Suspense Urban Fantasy R .  Mac Wheeler Multi - Genre Author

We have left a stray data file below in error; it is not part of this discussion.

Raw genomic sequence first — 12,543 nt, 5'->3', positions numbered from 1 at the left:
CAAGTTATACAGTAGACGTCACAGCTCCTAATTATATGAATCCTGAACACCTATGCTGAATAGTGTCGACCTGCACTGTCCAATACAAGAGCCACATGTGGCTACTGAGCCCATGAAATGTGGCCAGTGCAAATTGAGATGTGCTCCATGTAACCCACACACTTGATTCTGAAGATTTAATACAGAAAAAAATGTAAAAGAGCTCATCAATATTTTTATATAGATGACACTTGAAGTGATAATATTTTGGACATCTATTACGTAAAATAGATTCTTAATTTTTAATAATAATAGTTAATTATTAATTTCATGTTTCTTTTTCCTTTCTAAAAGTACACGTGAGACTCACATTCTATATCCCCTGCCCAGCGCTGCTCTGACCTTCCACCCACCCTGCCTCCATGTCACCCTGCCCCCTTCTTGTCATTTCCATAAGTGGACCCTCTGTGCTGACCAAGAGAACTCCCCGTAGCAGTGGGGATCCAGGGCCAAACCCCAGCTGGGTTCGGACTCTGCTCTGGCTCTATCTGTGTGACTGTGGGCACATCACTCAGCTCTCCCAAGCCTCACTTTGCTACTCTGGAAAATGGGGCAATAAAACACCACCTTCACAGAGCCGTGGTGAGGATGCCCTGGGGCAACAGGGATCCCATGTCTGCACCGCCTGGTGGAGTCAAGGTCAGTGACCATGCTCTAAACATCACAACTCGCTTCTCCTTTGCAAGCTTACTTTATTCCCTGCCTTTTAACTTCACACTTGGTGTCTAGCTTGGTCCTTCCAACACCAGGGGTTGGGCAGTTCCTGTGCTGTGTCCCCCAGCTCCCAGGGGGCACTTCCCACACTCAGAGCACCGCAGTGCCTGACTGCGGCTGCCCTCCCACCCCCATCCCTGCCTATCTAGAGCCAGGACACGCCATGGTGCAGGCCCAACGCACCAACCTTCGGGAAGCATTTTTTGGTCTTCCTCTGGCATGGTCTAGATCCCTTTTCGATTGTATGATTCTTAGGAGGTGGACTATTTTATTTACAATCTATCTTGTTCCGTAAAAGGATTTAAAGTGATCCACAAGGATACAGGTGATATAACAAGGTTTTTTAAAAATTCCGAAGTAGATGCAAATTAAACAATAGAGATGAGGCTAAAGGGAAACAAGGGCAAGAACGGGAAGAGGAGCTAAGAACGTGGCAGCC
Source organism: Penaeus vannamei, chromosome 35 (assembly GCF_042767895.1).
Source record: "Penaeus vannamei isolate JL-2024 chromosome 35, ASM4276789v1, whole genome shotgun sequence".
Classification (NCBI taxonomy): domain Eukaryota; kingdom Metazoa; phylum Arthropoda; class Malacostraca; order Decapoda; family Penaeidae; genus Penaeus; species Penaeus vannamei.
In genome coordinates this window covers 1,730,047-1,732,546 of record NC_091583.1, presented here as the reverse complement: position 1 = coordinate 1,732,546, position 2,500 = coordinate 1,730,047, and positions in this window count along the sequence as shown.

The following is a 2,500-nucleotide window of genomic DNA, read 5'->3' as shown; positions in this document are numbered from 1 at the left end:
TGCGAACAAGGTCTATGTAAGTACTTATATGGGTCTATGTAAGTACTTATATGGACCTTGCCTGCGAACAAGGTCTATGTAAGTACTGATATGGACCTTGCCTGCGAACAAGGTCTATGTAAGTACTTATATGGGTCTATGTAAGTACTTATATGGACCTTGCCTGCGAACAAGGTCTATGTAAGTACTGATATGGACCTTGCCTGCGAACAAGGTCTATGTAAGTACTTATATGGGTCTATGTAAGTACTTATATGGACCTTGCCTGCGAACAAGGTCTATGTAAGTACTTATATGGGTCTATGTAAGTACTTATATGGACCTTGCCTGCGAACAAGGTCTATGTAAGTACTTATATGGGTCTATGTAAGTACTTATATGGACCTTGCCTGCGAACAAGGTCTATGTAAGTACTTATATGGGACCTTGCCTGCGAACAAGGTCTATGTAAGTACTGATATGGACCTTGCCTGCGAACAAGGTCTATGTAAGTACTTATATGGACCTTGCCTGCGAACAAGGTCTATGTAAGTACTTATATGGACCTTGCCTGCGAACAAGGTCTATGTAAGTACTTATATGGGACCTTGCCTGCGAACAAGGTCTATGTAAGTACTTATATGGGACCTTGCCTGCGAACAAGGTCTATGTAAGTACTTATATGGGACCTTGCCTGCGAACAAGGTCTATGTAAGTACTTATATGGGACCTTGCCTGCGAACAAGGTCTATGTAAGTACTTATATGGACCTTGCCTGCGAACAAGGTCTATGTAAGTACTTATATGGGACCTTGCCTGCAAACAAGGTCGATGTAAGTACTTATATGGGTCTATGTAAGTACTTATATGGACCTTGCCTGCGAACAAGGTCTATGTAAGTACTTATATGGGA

He appeared on the other side with no memory of his past. Eagle tattoo, weightlifter-build, and comfort on the basketball court are the only hints to who he was. History of the live-ones he's near pours into his head though, also their thoughts, emotions, even glimpses of their future. He learns this is unique among his kind, as is another inconvenient shortcoming. He forgets most of the previous day. He searches for purpose. His meddling endangers the lives of those he tries to help, generates ire in his fellow spirits.